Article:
April 24, 2022
Sally Wingert directs Six Points Theater production, which runs April 30-May 22
By DORIS RUBENSTEIN
In the days when Vaudeville was hot, before a show hit Broadway it had tryouts in various cities. After polishing the act in the East, the question always arose, “But will it play in Peoria?”
Six Points Theater, formerly the Minnesota Jewish Theatre Company (MJTC), is presenting Seth Rozin’s Two Jews Walk Into a War … as its next in-person production. The play has been seen all over the East — in Virginia; Massachusetts; Connecticut; Rochester, New York — but the question remains: Will it play in St. Paul?
Founding Artistic Director Barbara Brooks is so certain that Two Jews will please the Minnesota palate that she put the production in the hands of one of the Twin Cities’ most recognized actors, Sally Wingert. Wingert is about as Midwestern as they come: born in Iowa, raised in St. Paul and the Twin Cities. But does she have what it takes in Yiddishkeit (Jewishness) to be sure it appeals to Six Points’ primary audience of Jews?
Wingert has played Jewish personalities at MJTC several times. She has been so convincing portraying Jewish women that she has won two Ivey Awards: one for her interpretation of Rose, a Holocaust survivor; one for how she definitively captured the character of Jewish heiress and art doyenne Peggy Guggenheim in Woman Before a Glass. And, of course, she took the Twin Cities by storm last summer playing “Doris” to 32 sold-out audiences in the theater’s production of A Pickle. Do these qualify her to direct such a deeply Jewish play as Two Jews?
Sally Wingert (Photos courtesy of Six Points Theater)
“I hope so,” she said. “I’ve always been drawn to Jewish culture. As a born Catholic, the first time I met a Jewish kid I thought, ‘We’re so much alike!’”
Wingert is known primarily as an actor. Her only directing credit to date is with MJTC’s 2017 production of The Whipping Man, a serious historical drama. However, being a relative novice as a director doesn’t faze her at all. “My dad said in 10th grade that I should be a director,” she recalled. “You need different skills for directing. I’m a beginner. But I’ve been directed by some of the best in the world.” Truer words have rarely been spoken.
Our play in question is strongly comedic. Can she do it? Comedy is one of Wingert’s strongest suits.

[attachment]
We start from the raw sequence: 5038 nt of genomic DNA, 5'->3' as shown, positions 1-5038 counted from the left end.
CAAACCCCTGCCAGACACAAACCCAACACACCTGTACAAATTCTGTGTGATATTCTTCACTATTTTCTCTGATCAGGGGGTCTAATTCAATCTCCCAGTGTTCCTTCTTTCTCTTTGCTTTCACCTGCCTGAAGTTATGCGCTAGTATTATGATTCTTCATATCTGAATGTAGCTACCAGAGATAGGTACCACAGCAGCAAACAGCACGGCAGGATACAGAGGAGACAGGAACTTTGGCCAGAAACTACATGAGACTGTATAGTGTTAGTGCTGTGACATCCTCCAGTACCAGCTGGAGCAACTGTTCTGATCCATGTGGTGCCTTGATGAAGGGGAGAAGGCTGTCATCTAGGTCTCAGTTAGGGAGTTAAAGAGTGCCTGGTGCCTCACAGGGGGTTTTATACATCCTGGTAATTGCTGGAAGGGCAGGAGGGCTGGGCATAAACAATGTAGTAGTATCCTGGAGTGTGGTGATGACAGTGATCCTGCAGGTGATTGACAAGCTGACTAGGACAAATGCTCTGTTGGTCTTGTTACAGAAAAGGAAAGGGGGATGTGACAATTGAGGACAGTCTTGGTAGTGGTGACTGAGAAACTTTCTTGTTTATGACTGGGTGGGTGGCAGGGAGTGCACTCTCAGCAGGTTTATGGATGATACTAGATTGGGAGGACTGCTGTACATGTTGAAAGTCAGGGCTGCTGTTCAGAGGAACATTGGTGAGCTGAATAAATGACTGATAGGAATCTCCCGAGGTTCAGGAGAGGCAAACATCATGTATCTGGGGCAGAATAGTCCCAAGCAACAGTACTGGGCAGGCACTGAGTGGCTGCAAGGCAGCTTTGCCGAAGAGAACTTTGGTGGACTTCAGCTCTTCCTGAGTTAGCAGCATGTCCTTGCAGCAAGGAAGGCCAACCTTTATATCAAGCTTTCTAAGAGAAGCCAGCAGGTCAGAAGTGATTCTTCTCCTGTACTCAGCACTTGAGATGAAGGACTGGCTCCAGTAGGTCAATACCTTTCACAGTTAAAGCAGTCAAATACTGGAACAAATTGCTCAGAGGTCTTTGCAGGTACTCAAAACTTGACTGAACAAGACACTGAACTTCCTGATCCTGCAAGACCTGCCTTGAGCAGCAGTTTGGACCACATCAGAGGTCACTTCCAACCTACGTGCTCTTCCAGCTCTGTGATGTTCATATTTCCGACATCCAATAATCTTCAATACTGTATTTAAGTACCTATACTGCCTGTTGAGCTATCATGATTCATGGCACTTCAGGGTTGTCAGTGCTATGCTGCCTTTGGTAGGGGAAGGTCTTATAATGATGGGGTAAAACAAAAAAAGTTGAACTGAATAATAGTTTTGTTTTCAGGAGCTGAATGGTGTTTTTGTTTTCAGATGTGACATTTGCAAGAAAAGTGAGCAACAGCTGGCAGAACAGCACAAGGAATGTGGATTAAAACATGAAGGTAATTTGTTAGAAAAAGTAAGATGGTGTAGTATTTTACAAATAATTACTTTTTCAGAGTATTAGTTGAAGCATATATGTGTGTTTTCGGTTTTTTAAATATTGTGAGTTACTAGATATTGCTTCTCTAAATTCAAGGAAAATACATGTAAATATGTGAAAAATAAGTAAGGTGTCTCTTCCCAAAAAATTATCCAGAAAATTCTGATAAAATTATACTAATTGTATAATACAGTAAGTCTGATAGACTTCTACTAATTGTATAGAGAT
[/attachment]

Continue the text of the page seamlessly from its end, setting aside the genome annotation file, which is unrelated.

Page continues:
She said, “Comedy is rhythmic. You can hear the humor through the rhythm of the play. Seth Rozin has written such a Jewish play – the dry humor – that recalls all the great Borscht Belt comics like Myron Cohen and Henny Youngman.”
Reviewers of prior productions have likened the two Jews of the title to Neil Simon’s The Odd Couple. Wingert disagreed somewhat:”They are a couple, but not the Odd Couple; they are a couple at odds.” So what is this play all about, and who are these two Jews?
Six Points Theater describes it this way: “Zeblyan and Ishaq are the last two Jews living in Kabul. While they both want to urgently repopulate their ancient Jewish community, how to do so is something they cannot agree upon. Against a backdrop of explosions and bullets, the two men must reconcile their theological differences and work together. Inspired by true events, this play balances Borscht Belt humor and poignancy in a touching look at cultural continuity.”
Director Wingert has chosen two gifted Twin Cities actors in the lead roles.
Avi Aharoni (Zeblyan) was both playwright and performer in his one-man show My Father’s Son (formerly Operation: Immigration), which premiered at the 2019 Minnesota Fringe Festival and had a new life as part of MJTC’s Zoom season in 2020. His family has its origins in Iran.
Considering that the two Jews are, likewise, Mizrachis, Aharoni can see how he was drawn to the storyline. But, more so, he said, “These disasters for ancient Jewish communities are not limited to Avi Aharoni
Afghanistan and Iran.
This sad story is shared by refugees from Syria and other places in the Middle East.”
Nathan Keepers (Ishaq) performed in the Twin Cities’ storied Theatre de la Jeune Lune when his stage partner was still in grade school. His résumé reads like a directory of America’s most prestigious repertory companies: Berkeley Repertory Theatre, American Repertory Theater, etc., and, of course, Guthrie Theater, Jungle Theater and other top Twin Cities stages. He recently was a reader in Six Points’ New Play Festival’s The Book of Vashti.
Two Jews Walk Into a War … offers local playgoers an opportunity to just laugh out loud.
Two Jews Walk into a War … runs April 30-May 22 at Six Points Theater, Highland Park Community Center, 1978 Ford Pkwy., St. Paul. For information and ticket reservations, go to: sixpointstheater.org or call 651-647-4315.
(American Jewish World, April 2022)